Control then continues to block 610 where the controller 170 finds and retrieves a list of document type definitions 162 that link to the received configuration set 172 via the link 335 to the configuration set 172 in the document type definitions 162. Control then continues to block 615 where the controller 170 finds and retrieves a list of the document instances 160 that link to the configuration set 172, either directly via the link 215 to the configuration set 172 in the document instances 160 or indirectly via the link 210 to the document type definitions 162 and the link 335 to the configuration set 172 in the linked document type definition 162.

Control then continues to block 620 where the controller 170 sets the current document type definition to be the first document type definition in the list previously created. Control then continues to block 625 where the controller 170 processes the current document type definition, as further described below with reference to FIG. 7. Control then continues to block 630 where the controller 170 sets the current document type definition to be the next document type definition in the list. Control then continues to block 635 where the controller 170 determines whether the current document type definition exists in the list.

If the determination at block 635 is true, then the current document type definition exits in the list, so control returns to block 625, where the controller 170 processes the current document type definition in the list, as previously described above.

If the determination at block 635 is false, then the current document type definition does not exist in the list and all document type definitions 162 have been processed by the logic of FIG. 6, so control continues to block 640 where the controller 170 adds (promotes) the configuration set 172 that was requested to be promoted via the received promotion action to the operational environment 155. Control then continues to block 699 where the logic of FIG. 6 returns.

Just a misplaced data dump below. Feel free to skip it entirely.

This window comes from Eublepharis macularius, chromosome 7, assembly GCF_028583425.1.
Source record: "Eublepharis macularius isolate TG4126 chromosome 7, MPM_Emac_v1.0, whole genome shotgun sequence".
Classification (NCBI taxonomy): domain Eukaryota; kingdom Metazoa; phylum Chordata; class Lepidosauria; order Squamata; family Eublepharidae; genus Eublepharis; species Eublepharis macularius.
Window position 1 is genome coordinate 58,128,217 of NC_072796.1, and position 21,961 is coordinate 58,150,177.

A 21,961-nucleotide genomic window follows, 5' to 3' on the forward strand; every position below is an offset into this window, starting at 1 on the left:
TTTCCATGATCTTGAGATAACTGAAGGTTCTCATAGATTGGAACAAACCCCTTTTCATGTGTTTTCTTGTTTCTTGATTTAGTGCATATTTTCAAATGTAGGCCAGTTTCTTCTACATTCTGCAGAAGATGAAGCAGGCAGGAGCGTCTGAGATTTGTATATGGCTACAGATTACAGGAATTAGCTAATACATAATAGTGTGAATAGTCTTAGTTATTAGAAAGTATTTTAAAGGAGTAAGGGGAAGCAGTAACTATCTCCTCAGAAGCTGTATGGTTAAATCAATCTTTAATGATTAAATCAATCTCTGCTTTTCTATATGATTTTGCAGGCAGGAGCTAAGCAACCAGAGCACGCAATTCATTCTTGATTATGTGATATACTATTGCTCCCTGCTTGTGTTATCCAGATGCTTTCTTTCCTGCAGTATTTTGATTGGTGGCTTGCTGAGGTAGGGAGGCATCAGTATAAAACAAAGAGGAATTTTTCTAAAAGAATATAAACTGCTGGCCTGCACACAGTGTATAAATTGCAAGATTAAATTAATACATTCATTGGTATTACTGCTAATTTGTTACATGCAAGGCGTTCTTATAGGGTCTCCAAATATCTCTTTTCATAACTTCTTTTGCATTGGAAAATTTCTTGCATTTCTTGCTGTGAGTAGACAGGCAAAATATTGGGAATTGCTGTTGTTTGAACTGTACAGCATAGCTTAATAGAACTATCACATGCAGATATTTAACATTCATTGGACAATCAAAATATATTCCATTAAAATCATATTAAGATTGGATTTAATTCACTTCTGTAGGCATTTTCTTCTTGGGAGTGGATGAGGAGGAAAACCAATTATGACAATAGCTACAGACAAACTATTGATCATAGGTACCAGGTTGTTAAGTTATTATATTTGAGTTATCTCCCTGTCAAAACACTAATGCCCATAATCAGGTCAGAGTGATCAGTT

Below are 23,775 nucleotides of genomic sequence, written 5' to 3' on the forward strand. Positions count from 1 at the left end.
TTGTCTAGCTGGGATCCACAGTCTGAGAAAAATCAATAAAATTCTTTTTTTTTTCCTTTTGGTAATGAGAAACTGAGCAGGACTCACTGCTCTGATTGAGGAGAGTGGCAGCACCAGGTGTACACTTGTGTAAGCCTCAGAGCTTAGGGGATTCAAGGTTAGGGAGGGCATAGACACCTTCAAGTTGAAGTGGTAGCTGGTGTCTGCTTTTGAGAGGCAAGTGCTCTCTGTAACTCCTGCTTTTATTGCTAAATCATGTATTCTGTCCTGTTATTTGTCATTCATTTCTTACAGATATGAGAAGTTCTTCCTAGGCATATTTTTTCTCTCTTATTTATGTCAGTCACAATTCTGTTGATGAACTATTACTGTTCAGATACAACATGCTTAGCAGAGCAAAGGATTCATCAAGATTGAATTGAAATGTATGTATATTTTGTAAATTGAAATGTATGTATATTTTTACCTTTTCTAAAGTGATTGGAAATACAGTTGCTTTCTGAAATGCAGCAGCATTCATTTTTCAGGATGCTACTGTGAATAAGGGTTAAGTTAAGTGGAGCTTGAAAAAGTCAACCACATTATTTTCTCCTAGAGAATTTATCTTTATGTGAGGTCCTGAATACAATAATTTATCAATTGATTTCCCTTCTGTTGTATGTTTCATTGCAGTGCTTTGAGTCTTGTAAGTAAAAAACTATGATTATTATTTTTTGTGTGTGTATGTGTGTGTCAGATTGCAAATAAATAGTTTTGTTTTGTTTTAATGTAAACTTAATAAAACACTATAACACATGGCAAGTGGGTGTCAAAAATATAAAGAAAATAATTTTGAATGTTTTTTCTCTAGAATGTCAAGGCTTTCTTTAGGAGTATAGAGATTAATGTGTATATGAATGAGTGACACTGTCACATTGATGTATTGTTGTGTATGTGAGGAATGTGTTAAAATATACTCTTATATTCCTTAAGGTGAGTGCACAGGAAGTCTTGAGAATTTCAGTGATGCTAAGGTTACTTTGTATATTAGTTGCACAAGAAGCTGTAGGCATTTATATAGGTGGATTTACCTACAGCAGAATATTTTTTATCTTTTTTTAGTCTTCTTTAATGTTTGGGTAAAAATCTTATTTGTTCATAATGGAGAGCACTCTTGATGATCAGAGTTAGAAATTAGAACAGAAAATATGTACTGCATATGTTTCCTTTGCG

FIG. 7 depicts a flowchart of example processing for handling the documents 160, according to an embodiment of the invention. Control begins a block 700. Control then continues to block 705 where the controller 170 determines whether the upgrade rule 345 for the current document type definition indicates an automatic upgrade. For example, the records 305, 310, and 315 in the document type definition 162 have an upgrade rule 345 that indicates an automatic upgrade, but the record 320 has an upgrade rule 345 that indicates a manual upgrade.

If the determination at block 705 is true, then the upgrade rule 345 for the current document type definition indicates an automatic upgrade, so control continues to block 710 where the controller 170 sets the current document instance to be the first document instance 160 in the list. Control then continues to block 715 where the controller 170 determines whether the document is mutable (capable of being changed), as specified by the mutability rule 530 for the lifecycle state 205-3 in the current document instance 160 that matches the lifecycle state 525 in the lifecycle definition 174.

If the determination at block 715 is true, then the current document instance 160 is mutable, as specified by the mutability rule 530 for the lifecycle state 205-3 of the document instance 160, so control continues to block 720 where the controller 170 promotes the changes specified by the upgrade transformation 435 of the configuration set 172 to the current document instance 160 based on the time of upgrade and the portion of changes specified by the upgrade rule 345 associated with the current document instance 160. Since the schema 410 describes the format of the content 220 in the document 160, and the format specified by the schema 410 has changed (as described by the upgrade transformation 435), the controller 170 changes the format of the content 220 in the document 160 to be compatible with and include the changed format that is specified in the schema 410 by changing the element 270 in the content 220 as specified by the upgrade transformation 435.

For example, if the upgrade transformation 435 specifies than an element 270 has been added to the schema 410, then the controller 170 adds the element to the elements 270 in the document content 220, in order to make the document 160 compatible with the schema 410 that is being promoted to the operational environment 155. As another example, if the upgrade transformation 435 specifies than an element 270 has been deleted from the schema 410, the controller deletes that element 270 from the document content 220, in order to make the document 160 compatible with the schema 410 that is being promoted to the operational environment 155.